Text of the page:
"Just as we were included as a problem in the sport, we needed to turn that around and be part of the solution," Haney said.

When the FBI investigation made headlines last fall, Haney made a statement about how coaches adhere "to the highest standards of lawful, ethical behavior."

This amused David Ridpath, the president of the reform-minded Drake Group.

"Well, I know Jim, OK?" he said at the time. "We've been acquainted over the years. Jim represents basketball coaches so (chuckles) it doesn't surprise me that he's going to say something like that."

Ridpath, who formerly worked in rules compliance, said last fall that the FBI's findings of corruption were an "open secret" in the world of college basketball recruiting.

"I probably won't buy it from too many coaches if they say that they've not been involved in this," he said.

Of course, Rick Pitino has become the face of the FBI investigation.

He lost his job as Louisville coach, as did U of L Athletics Director Tom Jurich in the wake of allegations of a six-figure payment to a prospect's family. That the FBI, and not the NCAA, investigated made a critical difference, said Ridpath, who all but questions the NCAA's ability to reform college basketball.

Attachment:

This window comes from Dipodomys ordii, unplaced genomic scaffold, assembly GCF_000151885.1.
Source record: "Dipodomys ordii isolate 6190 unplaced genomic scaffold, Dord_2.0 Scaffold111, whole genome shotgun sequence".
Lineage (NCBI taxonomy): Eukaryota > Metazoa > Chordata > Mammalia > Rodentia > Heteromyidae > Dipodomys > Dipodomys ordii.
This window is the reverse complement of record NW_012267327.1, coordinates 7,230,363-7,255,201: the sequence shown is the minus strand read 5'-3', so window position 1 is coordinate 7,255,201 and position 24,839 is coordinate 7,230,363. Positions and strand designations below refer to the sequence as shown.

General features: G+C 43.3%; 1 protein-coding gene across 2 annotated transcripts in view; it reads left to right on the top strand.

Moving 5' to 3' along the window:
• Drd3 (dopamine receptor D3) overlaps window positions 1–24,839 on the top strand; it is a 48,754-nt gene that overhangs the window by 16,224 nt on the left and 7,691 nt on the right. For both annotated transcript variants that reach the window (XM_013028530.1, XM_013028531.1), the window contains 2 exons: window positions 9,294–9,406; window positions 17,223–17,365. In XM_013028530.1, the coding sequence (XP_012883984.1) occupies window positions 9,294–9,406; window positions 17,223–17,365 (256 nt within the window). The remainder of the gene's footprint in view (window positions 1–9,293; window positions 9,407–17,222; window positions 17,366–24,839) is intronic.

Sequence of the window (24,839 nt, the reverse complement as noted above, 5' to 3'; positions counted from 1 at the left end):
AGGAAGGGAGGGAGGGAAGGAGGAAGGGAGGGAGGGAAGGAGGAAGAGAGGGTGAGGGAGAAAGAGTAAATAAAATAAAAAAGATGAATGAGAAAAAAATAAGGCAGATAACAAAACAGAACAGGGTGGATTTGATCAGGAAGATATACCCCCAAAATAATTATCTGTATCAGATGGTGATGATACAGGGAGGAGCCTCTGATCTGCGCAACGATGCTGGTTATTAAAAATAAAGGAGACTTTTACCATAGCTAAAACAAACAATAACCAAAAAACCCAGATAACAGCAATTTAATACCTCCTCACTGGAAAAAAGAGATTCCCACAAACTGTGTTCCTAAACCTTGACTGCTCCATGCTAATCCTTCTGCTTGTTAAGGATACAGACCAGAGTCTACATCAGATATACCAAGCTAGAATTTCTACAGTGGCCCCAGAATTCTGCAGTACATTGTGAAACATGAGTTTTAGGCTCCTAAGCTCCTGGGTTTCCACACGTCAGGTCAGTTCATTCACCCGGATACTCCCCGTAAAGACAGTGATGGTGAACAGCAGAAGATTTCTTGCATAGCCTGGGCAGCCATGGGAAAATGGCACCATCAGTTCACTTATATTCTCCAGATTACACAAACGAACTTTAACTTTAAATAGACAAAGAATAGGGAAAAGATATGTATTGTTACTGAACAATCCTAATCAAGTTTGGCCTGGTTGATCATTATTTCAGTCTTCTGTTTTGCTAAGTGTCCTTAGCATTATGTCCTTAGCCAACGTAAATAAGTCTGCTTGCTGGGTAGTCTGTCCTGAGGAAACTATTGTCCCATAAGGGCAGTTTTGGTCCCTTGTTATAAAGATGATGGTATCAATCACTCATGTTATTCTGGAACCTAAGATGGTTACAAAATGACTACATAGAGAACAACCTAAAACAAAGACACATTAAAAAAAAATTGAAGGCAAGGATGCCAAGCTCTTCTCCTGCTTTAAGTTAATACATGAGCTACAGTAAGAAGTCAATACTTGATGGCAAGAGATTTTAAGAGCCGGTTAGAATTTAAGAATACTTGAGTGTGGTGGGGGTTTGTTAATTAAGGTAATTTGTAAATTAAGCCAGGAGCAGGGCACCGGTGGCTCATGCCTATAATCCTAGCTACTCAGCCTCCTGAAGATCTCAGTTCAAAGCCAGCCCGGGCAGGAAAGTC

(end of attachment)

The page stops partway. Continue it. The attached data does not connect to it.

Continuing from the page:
"If this was the NCAA looking at this ... Tom Jurich and Rick Pitino would be able to easily sidestep that," Ridpath said. "You're really able to protect yourself in an NCAA investigation if you have good lawyers and the institution wants to protect you. You have a pretty good level of insulation. In this case, (Pitino) really didn't have any."

The Drake Group's mission is to "defend academic integrity in higher education from the corrosive aspects of commercialized college sports."

Ridpath can imagine coaches helping in that mission.

"We certainly think coaches can be part of reform, at least some of them," he said in an email last week. "But it has to be predicated on what's best for the athlete and academics, first and foremost. And I doubt many coaches want to go down that road."